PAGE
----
Insights from Labour Conference: The business case for mental health

Policies are easy to promise, particularly for the opposition party, and they always have a financial cost. One of the best ways of getting policy through the Treasury is to make the business case, to highlight the expected return on investment.

The economic case for an investment in mental health was made clear at the fringe events that Senior Consultant Tabitha Adams attended at the Labour Party Conference this week:

At an event entitled “The Long-Term Impacts of the Pandemic on Mental Health and the Case for Universal Care”, research by the Mental Health Foundation was shared that estimates ill mental health costs the UK economy on average £117.9 billion per year[1], or roughly 5% of GDP. Separate research from The King’s Fund shows that mental health problems account for almost a quarter (23%) of the total burden of disease in the UK[2]. Despite the huge cost to the system, panelists highlighted that hospital trusts will often ‘dip into’ their mental health budgets to plug gaps elsewhere. But as Rosena Allin-Khan, Shadow Cabinet Minister for Mental Health, said during one event: “It is a false economy not to invest in mental health”. It has a direct impact on the workforce, and organisations are losing an increasing number of working days due to mental ill health each year.

Of course, social and political pressure also helps to push policies through. Telling then, that the Mirror’s Political Correspondent Aletha Adu’s one question to Shadow Secretary of State for Health and Social Care Wes Streeting MP, at an event on Children’s Access to Healthcare and the NHS Backlog, was what a Labour government would do to tackle mental health.

The main Labour policy pledges on mental health are:

  • Recruiting 8,500 new mental health staff;
  • Guaranteeing mental health treatment within a month of referral;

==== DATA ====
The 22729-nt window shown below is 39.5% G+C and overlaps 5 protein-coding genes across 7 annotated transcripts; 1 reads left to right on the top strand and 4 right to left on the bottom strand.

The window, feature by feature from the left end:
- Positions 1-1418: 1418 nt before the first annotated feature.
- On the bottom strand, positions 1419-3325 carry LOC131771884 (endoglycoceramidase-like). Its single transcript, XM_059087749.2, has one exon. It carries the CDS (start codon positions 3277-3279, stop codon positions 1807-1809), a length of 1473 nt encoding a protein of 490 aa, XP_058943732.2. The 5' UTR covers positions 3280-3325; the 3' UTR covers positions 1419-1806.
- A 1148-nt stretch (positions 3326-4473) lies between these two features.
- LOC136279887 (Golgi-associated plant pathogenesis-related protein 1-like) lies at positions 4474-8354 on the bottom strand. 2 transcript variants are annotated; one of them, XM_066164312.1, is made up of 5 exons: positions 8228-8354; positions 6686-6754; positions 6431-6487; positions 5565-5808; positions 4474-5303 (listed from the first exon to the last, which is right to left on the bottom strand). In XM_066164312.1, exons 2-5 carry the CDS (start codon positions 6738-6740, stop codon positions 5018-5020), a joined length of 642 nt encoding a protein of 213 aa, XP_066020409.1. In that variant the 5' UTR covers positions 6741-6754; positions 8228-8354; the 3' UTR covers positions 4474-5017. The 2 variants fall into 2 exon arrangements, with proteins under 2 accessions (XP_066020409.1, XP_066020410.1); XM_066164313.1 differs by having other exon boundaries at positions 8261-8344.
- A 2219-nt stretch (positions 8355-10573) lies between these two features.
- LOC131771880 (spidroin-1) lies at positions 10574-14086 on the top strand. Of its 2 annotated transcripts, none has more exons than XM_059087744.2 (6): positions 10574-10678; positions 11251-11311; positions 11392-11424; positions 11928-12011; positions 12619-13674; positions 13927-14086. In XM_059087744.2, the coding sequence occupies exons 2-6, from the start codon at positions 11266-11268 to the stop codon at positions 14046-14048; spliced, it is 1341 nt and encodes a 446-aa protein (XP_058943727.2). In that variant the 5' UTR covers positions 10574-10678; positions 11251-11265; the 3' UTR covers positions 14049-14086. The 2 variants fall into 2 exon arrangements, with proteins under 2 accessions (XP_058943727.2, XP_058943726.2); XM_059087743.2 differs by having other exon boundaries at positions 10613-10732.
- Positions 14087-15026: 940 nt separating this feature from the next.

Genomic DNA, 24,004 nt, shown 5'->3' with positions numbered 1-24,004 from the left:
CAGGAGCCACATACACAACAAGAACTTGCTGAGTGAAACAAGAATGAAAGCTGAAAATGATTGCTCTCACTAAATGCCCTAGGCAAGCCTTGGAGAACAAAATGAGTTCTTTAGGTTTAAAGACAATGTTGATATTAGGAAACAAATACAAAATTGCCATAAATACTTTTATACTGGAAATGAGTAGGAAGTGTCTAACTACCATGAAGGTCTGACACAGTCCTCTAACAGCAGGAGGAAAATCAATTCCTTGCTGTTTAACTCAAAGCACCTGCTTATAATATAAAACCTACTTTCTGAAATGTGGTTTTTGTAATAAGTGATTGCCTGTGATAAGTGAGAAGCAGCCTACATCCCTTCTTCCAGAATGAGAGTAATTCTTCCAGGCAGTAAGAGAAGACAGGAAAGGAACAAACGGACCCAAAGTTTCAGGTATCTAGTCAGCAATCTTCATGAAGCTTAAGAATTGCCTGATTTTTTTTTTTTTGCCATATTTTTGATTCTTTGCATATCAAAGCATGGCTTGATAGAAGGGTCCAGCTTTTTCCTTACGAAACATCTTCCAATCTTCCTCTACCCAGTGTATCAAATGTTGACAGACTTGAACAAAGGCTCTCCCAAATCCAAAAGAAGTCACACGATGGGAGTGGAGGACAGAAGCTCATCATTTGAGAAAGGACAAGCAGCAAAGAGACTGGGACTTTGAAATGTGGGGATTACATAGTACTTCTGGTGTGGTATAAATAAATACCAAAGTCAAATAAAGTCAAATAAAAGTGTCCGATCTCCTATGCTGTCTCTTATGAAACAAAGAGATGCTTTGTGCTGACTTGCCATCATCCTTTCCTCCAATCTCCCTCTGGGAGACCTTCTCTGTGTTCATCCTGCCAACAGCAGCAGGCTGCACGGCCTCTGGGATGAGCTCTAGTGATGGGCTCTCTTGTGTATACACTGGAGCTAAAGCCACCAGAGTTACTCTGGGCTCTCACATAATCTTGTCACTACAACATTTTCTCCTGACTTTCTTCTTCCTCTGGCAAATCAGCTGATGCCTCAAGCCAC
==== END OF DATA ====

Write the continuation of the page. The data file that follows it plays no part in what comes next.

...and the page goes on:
• Providing specialist mental health support in every school; and
  • Creating an open access mental health hub for children and young people in every community.

The second two points are focused on prevention, a buzzword of every event I attended on this topic, and the area Streeting said he was most often quizzed about by Keir Starmer. The Shadow Secretary of State also highlighted prevention with regards to mental health in his main conference address: “Because people can’t get the mental health support they need, they reach a crisis point” and linked it back to the economic argument: “which is worse for them and more expensive for the taxpayer”. Amongst the preventative solutions proposed at the fringe events was adapting therapeutic techniques to a non-clinical setting. This would include peer support and simple but effective methods such as ‘walking and talking’ therapy. It was pointed out that this form of social prescribing can also be more cost effective than the pharmaceutical alternatives.

In reference to schoolchildren, a panel member from Barnardo’s said the pandemic had caused a collective trauma for a generation, but I think that trauma is shared by almost everyone who experienced the pandemic. It has been suggested that one of the reasons so many thousands of people queued to see Queen Elizabeth II lying in state, was that it became a cathartic conduit for each individual’s trauma, bereavement, or anxiety from the last two and a half years.

The big agenda-stealing topics right now – the economy, cost of living crisis, the NHS backlog – all have an impact on mental health, and that will in turn have an impact on the economy and the NHS backlog etc. And it’s not only amongst those you’d expect. In financial wellbeing research we carry out on behalf of one of our clients, mental health and wellbeing comes out as a key concern amongst high net worth individuals year after year. An investment in mental health should result in returns for all, and the focus on this theme at the Conference suggests the Labour Party is open to ideas.

[1] Mental health problems cost UK economy at least £118 billion a year – new research (

[2] Has the government put mental health on an equal footing with physical health? | The King’s Fund (

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